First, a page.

LITTER louts disposed of 120 tonnes of rubbish along some of Scotland's busiest motorways in the last year, it was revealed as a major summer clean up gets underway.

Scotland TranServ, the highways agency in charge of maintaining trunk roads and motorways across south-west Scotland on behalf of Transport Scotland, said in the last 12 months alone staff filled 12,000 bags with food wrappers, drinks cartons, cigarette butts and other litter thrown from cars or abandoned in laybys by motorists using the M8, the major Glasgow to Edinburgh artery, as well as M74, M80, M898 and M77 motorways.

The rubbish weighed the equivalent of 80 average family cars or 12 bin lorries.

Flytippers also disposed of some 10,000 items along the routes, including mattresses, kitchen appliances, barbecues, a garden shed and even a kitchen sink.

The figures were revealed as the agency launched a campaign to tackle the piles of litter that are thrown on Scotland's roadsides every day.

Transport Minister, Derek Mackay said: "Scotland is renowned across the world for being a beautiful country with wonderful scenery and we want to keep it that way.

"I would urge anyone who throws rubbish out of their car windows to think about the massive effort and expense that goes into clearing up that mess.

"This money could be spent improving our roads, so I would ask everyone to put items like food wrappers, empty drinks cans or chewing gum in a bag and dispose of them responsibly."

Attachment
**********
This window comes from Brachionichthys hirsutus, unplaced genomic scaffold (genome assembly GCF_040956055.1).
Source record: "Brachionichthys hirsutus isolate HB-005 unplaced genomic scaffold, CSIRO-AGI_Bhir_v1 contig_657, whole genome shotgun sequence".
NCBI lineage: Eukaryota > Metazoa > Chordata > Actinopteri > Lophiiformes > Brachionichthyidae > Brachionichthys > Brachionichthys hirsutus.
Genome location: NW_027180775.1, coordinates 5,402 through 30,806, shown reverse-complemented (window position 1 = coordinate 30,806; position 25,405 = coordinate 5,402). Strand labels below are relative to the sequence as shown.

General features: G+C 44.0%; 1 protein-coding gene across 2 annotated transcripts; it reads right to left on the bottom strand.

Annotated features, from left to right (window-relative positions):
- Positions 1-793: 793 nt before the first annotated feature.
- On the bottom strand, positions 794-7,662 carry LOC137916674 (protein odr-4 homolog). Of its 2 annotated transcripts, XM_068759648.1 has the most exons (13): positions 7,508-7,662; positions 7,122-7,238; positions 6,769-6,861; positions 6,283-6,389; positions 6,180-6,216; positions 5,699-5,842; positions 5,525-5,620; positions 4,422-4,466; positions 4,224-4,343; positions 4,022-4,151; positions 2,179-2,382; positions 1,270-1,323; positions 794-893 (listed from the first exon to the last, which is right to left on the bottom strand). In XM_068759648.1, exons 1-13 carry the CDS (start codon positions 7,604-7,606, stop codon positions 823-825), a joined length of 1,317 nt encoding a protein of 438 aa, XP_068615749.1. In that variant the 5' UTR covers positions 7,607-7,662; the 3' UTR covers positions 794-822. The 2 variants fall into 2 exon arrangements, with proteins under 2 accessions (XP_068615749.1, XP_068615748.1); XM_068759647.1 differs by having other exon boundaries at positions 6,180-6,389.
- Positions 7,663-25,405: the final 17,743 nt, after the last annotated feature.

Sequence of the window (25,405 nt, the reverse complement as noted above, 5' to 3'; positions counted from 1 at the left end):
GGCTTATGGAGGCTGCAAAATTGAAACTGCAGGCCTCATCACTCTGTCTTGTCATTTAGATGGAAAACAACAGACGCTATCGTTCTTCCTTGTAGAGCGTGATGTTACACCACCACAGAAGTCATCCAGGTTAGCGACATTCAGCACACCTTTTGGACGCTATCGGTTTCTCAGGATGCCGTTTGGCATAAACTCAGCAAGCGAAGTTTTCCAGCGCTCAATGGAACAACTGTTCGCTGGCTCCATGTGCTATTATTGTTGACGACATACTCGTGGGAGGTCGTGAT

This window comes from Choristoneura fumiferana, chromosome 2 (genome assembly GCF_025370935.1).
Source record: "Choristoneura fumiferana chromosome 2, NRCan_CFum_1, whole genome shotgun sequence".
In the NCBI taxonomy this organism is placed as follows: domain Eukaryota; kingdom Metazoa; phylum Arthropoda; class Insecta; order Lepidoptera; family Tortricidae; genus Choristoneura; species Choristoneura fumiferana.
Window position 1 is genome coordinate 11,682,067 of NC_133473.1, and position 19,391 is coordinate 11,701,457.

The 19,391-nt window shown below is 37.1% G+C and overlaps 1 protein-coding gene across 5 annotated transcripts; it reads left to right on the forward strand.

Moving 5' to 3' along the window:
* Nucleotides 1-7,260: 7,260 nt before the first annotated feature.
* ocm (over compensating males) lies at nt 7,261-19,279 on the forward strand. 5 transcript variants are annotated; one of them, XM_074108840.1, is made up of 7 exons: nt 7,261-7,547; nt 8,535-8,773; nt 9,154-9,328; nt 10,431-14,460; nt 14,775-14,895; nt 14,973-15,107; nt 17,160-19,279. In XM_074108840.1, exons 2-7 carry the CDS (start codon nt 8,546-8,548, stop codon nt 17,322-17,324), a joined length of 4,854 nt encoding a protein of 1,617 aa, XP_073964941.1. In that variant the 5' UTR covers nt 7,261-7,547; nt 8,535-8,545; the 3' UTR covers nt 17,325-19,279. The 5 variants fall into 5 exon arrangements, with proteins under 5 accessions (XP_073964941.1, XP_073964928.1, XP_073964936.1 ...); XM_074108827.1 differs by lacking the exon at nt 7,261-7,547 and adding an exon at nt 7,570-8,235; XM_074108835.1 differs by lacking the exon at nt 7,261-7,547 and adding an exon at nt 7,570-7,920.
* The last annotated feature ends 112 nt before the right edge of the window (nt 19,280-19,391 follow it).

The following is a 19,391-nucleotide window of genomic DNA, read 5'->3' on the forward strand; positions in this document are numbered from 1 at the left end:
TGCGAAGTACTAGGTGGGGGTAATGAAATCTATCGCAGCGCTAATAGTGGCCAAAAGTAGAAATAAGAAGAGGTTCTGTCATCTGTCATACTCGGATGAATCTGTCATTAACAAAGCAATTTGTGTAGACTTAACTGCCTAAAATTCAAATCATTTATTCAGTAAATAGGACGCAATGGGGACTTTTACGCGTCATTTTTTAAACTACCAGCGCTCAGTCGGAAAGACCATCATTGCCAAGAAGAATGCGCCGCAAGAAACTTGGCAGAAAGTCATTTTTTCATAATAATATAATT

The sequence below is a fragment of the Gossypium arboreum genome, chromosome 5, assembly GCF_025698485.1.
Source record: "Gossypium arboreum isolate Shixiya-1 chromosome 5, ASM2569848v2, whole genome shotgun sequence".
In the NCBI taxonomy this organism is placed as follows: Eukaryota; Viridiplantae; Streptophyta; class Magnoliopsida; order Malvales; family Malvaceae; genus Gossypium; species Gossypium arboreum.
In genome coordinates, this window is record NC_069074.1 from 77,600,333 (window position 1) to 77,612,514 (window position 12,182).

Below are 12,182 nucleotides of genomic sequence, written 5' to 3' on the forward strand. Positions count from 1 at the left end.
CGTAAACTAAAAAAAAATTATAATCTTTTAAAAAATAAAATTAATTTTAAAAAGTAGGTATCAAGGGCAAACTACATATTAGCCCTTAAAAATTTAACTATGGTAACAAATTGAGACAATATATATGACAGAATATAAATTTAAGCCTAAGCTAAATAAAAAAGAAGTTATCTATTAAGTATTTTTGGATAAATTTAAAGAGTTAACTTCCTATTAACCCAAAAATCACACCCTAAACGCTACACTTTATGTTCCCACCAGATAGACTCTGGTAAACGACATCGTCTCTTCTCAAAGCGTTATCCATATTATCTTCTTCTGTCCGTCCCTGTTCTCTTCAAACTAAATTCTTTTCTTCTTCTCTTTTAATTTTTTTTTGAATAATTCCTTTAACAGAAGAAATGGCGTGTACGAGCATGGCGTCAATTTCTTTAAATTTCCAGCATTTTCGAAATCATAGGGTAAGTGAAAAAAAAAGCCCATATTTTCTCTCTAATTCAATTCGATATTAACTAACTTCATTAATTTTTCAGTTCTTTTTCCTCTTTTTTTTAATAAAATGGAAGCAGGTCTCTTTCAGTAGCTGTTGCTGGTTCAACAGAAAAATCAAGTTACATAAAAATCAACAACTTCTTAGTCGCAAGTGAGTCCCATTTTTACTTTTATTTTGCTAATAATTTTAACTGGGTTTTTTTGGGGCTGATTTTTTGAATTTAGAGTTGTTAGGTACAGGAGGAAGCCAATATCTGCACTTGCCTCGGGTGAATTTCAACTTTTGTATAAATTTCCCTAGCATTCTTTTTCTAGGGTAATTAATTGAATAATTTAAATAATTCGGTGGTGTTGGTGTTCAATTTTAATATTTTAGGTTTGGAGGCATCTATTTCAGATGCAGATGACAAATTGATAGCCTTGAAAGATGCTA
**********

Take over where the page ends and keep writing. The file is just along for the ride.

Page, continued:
Flytipping and litter costs the Scottish economy an estimated £78 million annually, with TranServ alone losing 7,000 man hours a year on litter collection.

"This is time that could be better spent improving the resilience of our trunk roads and motorways," said operations manager Malcolm Shanks. "There are around 40 litter hotspots on south west Scotland's roads and our operatives put their lives at risk working next to high speed roads to clear up this mess."

Chief Superintendent Iain Murray, head of road policing for Police Scotland, added: "Littering in any circumstances is an offence and an antisocial practice that is totally unacceptable to the majority of people. "To drop litter on motorways and the trunk road network is even worse in that the debris can cause damage to vehicle tyres or windscreens and distract other road users.

"Dealing with these hazards puts road crews unnecessarily at risk, as they work in close proximity to fast moving traffic, and the clean-up work can itself distract other road users.

"When anyone is found to be littering on the roads, they can expect swift and appropriate action to be taken by road patrol officers."

Iain Gulland, Chief Executive, Zero Waste Scotland, welcomed the campaign.

He said: "I hope that drivers will think again before littering and spoiling our beautiful countryside and towns.

"Litter is not only extremely unsightly but very costly- Zero Waste Scotland research shows the direct and indirect costs to Scotland are more than £78m a year."

Gordon Wilson, contract director for Scotland TranServ, added: "Too much time and money is being spent on clearing up litter from our motorways and trunk roads; efforts that could be better focused on improving our infrastructure for generations to come.

"Scotland TranServ is doing all we can to tackle this problem, from joining forces with local authorities to supporting Zero Waste Scotland in raising awareness but we are relying on motorists to play their part and drive their litter home."